[Editor’s note: When we come across really good white papers, articles, research papers, etc., it is our duty to bring them to you. This white paper published by Ellipsis details — with research and actionable tips — common mistakes, difficulties, and misconceptions that companies face when attempting to build or transition to a customer centric marketing structure. Companies too often listen to themselves too much rather than their customers or underestimate the transition process when moving from a traditional marketing structure to a truly customer centric marketing structure. This white paper will help shed some light on what can be [for most companies] a surprisingly daunting task.]
At Ellipsis we believe passionately that companies who are customer centric, who make decisions with the customer’s needs as the catalyst are generally more successful than companies who lead with product or process in their thinking.
Organisations have been implementing management structures1 that enable this strategy for some time now, by structuring themselves around customer segments; specialise in each segment, understand the customer needs well, develop better relationships… sounds like a winning strategy, and HBR reported in 2015 that 30% of Fortune 500 companies had already adopted a customer centric marketing structure with more joining every day. Intel is a good example.
Intel shifting to a customer centric marketing structure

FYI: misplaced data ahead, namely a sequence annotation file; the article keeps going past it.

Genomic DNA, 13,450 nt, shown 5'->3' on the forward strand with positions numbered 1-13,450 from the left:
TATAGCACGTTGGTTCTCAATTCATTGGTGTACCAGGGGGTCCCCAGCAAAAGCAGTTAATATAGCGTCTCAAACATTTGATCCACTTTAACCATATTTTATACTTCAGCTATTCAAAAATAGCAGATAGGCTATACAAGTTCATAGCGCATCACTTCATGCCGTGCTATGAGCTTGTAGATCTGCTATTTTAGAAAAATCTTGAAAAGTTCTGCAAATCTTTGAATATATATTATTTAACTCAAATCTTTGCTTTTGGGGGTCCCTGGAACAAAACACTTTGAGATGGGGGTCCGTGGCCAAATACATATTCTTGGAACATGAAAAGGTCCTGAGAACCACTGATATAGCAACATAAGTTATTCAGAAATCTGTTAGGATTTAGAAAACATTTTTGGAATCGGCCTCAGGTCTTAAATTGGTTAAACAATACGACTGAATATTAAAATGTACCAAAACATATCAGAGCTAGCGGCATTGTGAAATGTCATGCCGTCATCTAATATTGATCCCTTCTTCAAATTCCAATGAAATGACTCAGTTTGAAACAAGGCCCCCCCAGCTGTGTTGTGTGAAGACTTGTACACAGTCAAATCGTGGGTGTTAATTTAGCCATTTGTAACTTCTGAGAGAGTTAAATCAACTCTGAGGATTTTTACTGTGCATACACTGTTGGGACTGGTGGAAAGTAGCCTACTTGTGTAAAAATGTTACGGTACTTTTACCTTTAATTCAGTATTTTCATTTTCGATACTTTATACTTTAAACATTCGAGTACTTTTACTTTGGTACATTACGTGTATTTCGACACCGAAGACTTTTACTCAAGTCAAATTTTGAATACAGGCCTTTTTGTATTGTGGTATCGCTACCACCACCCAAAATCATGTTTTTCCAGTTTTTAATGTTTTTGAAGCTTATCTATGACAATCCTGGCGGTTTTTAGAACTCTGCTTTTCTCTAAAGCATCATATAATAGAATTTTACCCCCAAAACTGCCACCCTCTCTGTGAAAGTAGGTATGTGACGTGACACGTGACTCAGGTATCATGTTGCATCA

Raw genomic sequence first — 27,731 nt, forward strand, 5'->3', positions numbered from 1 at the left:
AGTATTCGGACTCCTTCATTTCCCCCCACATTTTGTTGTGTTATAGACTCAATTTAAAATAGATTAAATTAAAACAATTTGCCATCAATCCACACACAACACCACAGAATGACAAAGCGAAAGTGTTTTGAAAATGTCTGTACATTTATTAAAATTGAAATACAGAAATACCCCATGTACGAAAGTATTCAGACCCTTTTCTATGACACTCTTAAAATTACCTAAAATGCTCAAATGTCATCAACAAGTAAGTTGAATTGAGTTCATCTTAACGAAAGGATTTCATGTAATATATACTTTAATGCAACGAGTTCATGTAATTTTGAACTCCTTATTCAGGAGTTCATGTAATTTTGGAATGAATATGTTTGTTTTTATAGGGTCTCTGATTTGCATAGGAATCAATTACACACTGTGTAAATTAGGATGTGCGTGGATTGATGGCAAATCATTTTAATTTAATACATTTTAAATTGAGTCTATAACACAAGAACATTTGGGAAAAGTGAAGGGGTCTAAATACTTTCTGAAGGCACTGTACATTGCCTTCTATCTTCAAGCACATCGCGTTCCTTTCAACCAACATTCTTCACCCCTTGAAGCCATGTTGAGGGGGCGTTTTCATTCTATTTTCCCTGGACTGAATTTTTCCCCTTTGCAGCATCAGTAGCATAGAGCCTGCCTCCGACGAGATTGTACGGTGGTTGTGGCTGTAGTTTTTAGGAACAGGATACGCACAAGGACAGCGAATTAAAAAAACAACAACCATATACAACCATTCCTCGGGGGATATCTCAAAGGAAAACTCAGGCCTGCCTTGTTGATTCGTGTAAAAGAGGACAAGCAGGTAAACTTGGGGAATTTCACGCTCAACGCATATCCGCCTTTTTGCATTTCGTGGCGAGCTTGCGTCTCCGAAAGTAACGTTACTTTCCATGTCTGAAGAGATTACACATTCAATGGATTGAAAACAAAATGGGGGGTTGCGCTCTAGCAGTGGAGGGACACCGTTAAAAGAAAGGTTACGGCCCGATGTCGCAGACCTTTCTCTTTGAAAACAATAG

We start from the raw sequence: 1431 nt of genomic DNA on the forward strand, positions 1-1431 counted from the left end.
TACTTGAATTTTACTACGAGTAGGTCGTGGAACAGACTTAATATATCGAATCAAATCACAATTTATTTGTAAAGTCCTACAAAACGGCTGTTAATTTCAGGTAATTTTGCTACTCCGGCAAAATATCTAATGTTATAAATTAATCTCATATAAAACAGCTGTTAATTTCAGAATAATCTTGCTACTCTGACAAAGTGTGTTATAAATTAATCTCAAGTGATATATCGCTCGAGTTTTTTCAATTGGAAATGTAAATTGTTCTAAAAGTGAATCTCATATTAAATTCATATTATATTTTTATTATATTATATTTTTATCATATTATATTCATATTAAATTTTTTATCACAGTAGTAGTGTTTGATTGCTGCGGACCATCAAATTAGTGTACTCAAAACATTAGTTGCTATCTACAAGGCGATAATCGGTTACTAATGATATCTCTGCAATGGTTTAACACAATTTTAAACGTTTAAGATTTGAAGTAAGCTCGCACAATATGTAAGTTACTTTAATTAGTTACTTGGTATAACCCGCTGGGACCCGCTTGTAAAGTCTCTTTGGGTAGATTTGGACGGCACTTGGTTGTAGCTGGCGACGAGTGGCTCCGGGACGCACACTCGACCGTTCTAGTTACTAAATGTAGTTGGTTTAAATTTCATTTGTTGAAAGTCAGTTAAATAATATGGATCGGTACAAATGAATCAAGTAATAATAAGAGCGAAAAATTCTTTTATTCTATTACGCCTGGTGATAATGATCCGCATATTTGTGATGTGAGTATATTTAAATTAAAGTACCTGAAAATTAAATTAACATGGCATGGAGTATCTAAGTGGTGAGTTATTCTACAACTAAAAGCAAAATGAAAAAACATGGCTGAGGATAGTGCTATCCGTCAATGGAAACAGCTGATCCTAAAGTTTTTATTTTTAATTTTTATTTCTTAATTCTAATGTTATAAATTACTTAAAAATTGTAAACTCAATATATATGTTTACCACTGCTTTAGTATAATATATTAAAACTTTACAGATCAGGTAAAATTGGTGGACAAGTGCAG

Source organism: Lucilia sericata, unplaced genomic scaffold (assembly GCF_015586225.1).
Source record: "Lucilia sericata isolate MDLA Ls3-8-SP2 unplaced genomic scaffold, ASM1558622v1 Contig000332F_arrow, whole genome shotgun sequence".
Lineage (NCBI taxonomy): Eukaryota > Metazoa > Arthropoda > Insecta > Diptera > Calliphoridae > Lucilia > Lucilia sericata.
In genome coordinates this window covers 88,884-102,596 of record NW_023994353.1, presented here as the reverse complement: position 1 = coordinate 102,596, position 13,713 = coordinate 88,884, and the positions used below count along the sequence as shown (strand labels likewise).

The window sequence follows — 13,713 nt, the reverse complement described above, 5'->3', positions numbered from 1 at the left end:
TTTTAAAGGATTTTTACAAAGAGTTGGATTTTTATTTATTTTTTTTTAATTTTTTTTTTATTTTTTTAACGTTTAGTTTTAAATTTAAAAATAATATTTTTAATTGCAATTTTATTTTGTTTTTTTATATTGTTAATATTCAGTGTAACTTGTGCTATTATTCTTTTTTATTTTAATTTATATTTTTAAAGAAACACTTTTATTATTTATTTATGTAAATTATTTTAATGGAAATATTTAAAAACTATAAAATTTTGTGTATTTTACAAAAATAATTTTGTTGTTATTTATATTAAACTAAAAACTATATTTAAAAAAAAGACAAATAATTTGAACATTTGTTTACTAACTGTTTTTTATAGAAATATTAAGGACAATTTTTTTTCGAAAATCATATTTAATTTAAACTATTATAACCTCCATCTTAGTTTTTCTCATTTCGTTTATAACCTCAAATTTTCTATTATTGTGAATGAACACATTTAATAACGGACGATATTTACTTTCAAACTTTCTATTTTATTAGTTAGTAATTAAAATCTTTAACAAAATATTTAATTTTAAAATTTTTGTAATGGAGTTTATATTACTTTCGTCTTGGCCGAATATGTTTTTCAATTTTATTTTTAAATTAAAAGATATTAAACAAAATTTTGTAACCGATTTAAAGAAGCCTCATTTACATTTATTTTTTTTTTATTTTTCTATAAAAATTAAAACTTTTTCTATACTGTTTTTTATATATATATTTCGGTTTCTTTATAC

With many marketing teams on furlough or laid off because of COVID-19, it is worth carefully considering what structures should be implemented when the business returns and re-building begins. Take advantage of the opportunity to implement a better structure if there is one, not just blindly re-establish what was there pre-COVID-19, unless it is still the most appropriate.
We say this because transitioning product focused teams to customer centric structures has proven to be a challenge to company performance. There is pain, so best to be sure the upside is worth it.
Return on assets of 37 firms that shifted to customer centric marketing structures
We should not be surprised that one marketing structure does not suit all companies because it also does not suit all customers. Ironically, sometimes to be customer centric means not having a customer centric structure. As you would expect, it depends on the needs of the customers you serve and the product categories you work with.
First, some definitions to help make sure we are writing and reading the same things.
In this context, ‘Structure’ is
- The shape and contents of business units, divisions, departments, teams, and networks that group individuals
- The reporting rules between them
- The coordination mechanisms that integrate units’ activities and resources
In organisational design theory, ‘Structure’ impacts
- The company’s degree of market orientation
- Its ability to innovate
- Interfunctional & interdepartmental relationships
- The link between the company’s strategy and performance
HBR found the strength of customer centric structures to be real, “…teams based on distinct customer segments can better align employees with customers and make it easier for marketing to quickly respond to changing customer needs.”
But customer centric structures add internal costs and complexity to communications and decision processes, duplicate some functional groups… it is not free. These structures do have a greater effect on customer satisfaction, loyalty, word of mouth, and business performance when
- What customers want changes frequently, and
- Customers want & reward better fit.
When customers’ needs change rapidly (e.g., in healthcare, high technology categories), the ability to recognise changes and respond quickly is more important. The poster child case study here is the Mayo Clinic, where they assemble a team of specialist physicians, per patient, on admission.